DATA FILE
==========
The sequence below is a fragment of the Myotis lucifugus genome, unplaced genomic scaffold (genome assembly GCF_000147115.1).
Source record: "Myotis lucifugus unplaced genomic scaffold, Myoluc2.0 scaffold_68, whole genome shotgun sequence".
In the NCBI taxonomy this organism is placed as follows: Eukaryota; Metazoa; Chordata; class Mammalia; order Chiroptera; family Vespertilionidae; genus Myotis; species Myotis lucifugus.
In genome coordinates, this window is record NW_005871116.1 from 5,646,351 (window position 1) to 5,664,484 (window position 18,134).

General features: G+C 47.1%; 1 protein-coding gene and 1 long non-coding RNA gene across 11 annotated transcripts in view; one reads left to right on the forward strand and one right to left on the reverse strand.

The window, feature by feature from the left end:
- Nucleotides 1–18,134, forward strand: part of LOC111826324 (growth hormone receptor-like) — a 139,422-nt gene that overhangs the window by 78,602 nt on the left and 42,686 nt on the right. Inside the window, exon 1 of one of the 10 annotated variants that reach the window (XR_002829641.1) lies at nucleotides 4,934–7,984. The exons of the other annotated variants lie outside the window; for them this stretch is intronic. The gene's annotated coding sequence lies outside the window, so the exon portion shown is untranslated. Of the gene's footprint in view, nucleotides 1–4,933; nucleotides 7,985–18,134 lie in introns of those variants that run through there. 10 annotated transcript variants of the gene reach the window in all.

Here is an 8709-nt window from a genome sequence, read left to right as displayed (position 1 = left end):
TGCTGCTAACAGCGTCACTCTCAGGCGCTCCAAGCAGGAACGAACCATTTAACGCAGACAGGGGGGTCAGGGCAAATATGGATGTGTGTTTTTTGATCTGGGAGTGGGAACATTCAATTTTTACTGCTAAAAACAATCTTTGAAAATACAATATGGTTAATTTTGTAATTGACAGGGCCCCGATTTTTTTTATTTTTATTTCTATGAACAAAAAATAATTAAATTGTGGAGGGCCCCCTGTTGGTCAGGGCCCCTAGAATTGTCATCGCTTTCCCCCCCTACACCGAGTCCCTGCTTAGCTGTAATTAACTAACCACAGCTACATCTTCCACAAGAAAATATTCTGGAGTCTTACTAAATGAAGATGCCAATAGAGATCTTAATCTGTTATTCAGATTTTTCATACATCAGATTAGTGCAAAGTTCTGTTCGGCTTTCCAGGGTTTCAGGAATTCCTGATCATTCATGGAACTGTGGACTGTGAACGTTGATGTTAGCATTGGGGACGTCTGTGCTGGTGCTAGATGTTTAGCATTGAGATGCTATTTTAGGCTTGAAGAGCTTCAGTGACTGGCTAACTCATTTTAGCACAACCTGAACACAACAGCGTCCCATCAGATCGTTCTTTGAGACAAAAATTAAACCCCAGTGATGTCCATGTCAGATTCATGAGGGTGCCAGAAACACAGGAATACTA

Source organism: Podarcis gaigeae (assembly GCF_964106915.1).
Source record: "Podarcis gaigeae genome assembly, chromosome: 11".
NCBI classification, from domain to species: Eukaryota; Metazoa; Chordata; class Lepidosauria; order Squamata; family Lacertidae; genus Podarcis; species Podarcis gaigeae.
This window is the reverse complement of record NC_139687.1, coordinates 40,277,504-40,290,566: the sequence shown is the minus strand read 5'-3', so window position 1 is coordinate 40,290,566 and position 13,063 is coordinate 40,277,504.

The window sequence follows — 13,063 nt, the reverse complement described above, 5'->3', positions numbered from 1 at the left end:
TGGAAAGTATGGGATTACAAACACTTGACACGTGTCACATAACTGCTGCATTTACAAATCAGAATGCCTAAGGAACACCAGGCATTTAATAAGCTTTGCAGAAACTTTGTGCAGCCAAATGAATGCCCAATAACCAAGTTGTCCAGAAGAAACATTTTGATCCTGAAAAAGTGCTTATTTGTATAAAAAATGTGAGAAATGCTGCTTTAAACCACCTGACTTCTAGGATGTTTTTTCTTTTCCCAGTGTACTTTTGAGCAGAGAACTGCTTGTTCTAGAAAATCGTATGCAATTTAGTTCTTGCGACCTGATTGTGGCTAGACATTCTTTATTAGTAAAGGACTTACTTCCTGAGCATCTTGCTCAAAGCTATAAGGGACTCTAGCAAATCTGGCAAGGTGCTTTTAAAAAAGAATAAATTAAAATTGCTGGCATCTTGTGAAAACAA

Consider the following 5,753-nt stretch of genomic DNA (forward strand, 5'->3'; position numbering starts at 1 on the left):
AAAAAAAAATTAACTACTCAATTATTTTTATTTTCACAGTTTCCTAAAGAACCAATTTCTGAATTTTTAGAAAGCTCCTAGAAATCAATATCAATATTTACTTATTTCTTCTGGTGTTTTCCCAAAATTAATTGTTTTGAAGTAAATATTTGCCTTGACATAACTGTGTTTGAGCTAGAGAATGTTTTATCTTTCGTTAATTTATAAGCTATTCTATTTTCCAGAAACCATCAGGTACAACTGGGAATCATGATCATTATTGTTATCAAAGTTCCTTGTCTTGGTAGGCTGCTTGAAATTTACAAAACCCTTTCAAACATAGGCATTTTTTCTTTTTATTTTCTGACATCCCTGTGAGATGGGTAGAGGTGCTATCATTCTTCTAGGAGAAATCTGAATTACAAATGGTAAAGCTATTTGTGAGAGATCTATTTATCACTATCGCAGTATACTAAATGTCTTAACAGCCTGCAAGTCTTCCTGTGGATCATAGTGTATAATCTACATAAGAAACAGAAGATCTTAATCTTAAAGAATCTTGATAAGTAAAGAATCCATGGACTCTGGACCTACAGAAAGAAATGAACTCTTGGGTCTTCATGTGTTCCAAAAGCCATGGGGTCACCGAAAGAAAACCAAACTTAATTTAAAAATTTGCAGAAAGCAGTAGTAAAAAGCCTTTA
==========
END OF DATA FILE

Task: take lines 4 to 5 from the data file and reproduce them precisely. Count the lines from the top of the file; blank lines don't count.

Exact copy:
In genome coordinates, this window is record NW_005871116.1 from 5,646,351 (window position 1) to 5,664,484 (window position 18,134).

General features: G+C 47.1%; 1 protein-coding gene and 1 long non-coding RNA gene across 11 annotated transcripts in view; one reads left to right on the forward strand and one right to left on the reverse strand.